When my twins were in their sophomore year of high school, I recall attending a presentation for parents of high school children by a group of college counselors on navigating the college admissions process. There were over 500 people in that auditorium that day. Parents looked nervous, eager and intense. This was Palo Alto, after all.
Sitting there with other parents who had kids the same age as mine, I felt a sense of collective purpose. We all had the same overarching motivation: to see our children settled into promising futures. So, there I sat eager to extract information that could increase possibilities and influence outcomes on my kids’ applications to college. It seemed to me that this was the very objective of good parenting — whether you labeled it helicopter, drone or tiger.
The counselors started with a process roadmap and then dove deep into grades, SAT tests, AP courses, essay writing and recommendation letters, breaking down the college application into its nuts and bolts. Then one of them made a seemingly casual remark about college donations. “It would have to be to the tune of over a million,” she remarked, explaining that even a million was no guarantee.
When I left the auditorium, I was unsettled.
It seemed to me that for kids like mine to be eligible for admission to an elite school,
it would take discovering a whole new village in sub-Saharan Africa or writing a literary manuscript or developing software to build an elevator to space or coming up with the precise alchemy for curing meningitis, all while acing every class, cracking the SAT with a near perfect score, and being considered generous and affable.
The idea of donations required little from the children other than their presence. It was a reward given for participation and not for performance. I always knew that the rich paid for admissions, but what threw me that day was how openly it was acknowledged, even though it fit the basic definition of corruption. Was it really so morally reprehensible when it was so candidly discussed? Were larger sums of money then exempt from moral adjudications?
Today, as the Operation Varsity Blues scandal unfolds and the nation is gripped with rage at the parents who were “caught” bribing and cheating their way into getting their kids a seat in prestigious universities, I recall my discomfort at hearing about donations.
As William Singer, the man at the middle of the college bribery scheme, explains it: the front door is for the parents who can’t or won’t throw money at the problem; the back door is for those with legacy, wealth and influence, like the Kushners, who donate money to put their names on campus buildings; and the side door is for parents who don’t cavil at bending the rules a bit.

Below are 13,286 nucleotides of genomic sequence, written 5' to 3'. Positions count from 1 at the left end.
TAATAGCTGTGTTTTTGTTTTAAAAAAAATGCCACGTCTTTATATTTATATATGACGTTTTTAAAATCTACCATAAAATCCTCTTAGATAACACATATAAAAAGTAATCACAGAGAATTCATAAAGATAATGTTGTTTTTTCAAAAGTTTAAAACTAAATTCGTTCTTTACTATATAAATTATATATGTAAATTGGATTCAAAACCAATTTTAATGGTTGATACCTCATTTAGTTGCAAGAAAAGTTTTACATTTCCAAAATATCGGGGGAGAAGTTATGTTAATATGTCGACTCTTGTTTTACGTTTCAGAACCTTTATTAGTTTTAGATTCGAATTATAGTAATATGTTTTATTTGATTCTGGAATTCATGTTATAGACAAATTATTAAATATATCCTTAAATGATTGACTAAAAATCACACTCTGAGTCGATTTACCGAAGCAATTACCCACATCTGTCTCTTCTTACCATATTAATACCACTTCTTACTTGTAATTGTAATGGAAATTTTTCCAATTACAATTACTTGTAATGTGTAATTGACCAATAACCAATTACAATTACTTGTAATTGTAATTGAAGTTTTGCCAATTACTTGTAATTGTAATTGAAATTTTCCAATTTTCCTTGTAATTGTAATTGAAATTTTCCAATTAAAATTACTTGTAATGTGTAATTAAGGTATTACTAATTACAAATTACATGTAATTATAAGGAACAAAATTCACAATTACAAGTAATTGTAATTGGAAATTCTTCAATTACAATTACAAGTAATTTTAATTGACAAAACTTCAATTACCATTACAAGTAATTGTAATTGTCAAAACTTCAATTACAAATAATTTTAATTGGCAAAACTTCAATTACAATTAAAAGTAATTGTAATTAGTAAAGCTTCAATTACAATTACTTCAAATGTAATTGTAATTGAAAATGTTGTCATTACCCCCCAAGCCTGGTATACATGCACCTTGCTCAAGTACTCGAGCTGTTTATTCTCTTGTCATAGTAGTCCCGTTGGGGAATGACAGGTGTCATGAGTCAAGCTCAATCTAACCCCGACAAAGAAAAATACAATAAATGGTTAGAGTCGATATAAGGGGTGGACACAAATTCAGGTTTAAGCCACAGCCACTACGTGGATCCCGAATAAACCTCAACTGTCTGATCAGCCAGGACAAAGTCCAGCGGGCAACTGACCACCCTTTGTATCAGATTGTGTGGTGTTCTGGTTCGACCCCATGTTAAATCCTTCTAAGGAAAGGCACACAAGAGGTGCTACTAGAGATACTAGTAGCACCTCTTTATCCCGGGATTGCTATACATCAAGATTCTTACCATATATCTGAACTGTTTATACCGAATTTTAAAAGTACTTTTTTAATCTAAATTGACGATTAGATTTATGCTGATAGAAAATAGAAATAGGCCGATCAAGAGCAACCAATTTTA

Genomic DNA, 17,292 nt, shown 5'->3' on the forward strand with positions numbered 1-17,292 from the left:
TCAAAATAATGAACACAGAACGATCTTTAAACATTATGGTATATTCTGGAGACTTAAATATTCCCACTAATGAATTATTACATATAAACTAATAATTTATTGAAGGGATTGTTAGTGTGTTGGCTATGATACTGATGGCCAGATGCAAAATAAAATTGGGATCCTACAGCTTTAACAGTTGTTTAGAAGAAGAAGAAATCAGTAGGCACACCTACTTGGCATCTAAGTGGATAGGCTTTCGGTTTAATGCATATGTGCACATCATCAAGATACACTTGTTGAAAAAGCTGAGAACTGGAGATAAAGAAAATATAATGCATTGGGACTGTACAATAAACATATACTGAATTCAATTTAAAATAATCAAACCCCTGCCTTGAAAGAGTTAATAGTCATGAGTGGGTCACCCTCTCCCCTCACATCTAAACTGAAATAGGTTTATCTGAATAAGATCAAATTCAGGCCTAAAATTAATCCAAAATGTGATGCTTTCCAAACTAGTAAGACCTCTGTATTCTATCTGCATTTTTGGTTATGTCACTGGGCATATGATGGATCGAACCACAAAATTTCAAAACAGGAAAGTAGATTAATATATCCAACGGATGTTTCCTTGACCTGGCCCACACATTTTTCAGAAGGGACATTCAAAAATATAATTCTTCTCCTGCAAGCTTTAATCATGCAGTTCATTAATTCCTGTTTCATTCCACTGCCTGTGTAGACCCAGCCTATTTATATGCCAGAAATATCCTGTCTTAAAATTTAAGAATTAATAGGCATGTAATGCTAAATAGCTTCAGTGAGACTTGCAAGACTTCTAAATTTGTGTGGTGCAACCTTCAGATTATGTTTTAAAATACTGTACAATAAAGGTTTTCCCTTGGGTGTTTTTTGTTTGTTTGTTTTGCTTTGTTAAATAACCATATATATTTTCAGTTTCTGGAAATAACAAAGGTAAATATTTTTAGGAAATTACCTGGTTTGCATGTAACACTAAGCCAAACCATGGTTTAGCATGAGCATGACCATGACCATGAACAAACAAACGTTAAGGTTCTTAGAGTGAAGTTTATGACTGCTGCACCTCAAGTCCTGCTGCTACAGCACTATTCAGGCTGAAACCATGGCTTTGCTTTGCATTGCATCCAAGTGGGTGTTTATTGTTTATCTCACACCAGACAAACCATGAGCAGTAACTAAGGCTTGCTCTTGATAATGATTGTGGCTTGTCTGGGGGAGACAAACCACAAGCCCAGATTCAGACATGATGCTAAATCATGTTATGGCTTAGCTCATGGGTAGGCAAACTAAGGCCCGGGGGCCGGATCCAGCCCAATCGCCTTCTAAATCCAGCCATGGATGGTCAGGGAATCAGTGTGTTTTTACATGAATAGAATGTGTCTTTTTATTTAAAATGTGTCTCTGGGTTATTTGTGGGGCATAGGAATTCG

Dismissing the front and back doors, Singer’s strategy was the side door. “My families want a guarantee,” he explained, “So, if you said to me, ‘Here’s our grades, here’s our scores, here’s our ability, and we want to go to X school’ and you give me one or two schools, and then I’ll go after those schools and try to get a guarantee done.”
The college bribery story is many-layered. While it clearly demonstrates the injustice of inequality, it also highlights how race and privilege are intricately entangled in the access to higher education. And in this regard, affirmative action emerges as the leveler that gives a boost to students of color and lower income students looking to do better than their parents.
Most low-income students have less time to study, can’t afford tutors or test preps, they can’t take the SAT or ACT more than once, and cannot pay the application fees to more than one or two colleges. Right there, they lose out on the privileges that other students have.
While affirmative action has been regularly denounced as privileging the underprivileged, the college bribery scandal reveals the unsavory reach of power, privilege and greed.
Julie Lythcott-Haims, the former dean for freshman and undergraduate advising at Stanford University and the author of “How to Raise an Adult,” said on KQED’s Forum program that the number of spots set aside for affirmative action, to give students of color a leg up “pale in comparison to the numbers set aside for children of donors, children of legacies, and children who are athletes, all of whom are highly disproportionately white kids.”
It bears repeating. In terms of scale, there are far fewer minorities benefiting from affirmative action than majorities benefiting from programs of privilege.
One of the problems, as I see it, is that this business of getting kids into colleges is geared more toward parents than students. It is a favorite obsession of parents in America. For underprivileged parents it is about getting their kids into college, and for privileged parents it’s about getting their kids into an elite college.
Parents are hyper-focused on shaping their children into robotic performers, creating generations of young adults who don’t know how to stumble and fall and pick themselves up.
And that is where the fault line lies.
This college-cheating scheme is merely another opportunity to re-evaluate how we deliver our kids to colleges. And like every other opportunity before this, I fear that we may have only hit the pause button.
Jaya Padmanabhan’s guest column runs biweekly in the SF Examiner. She can be reached at email@example.com. Twitter: @jayapadmanabhan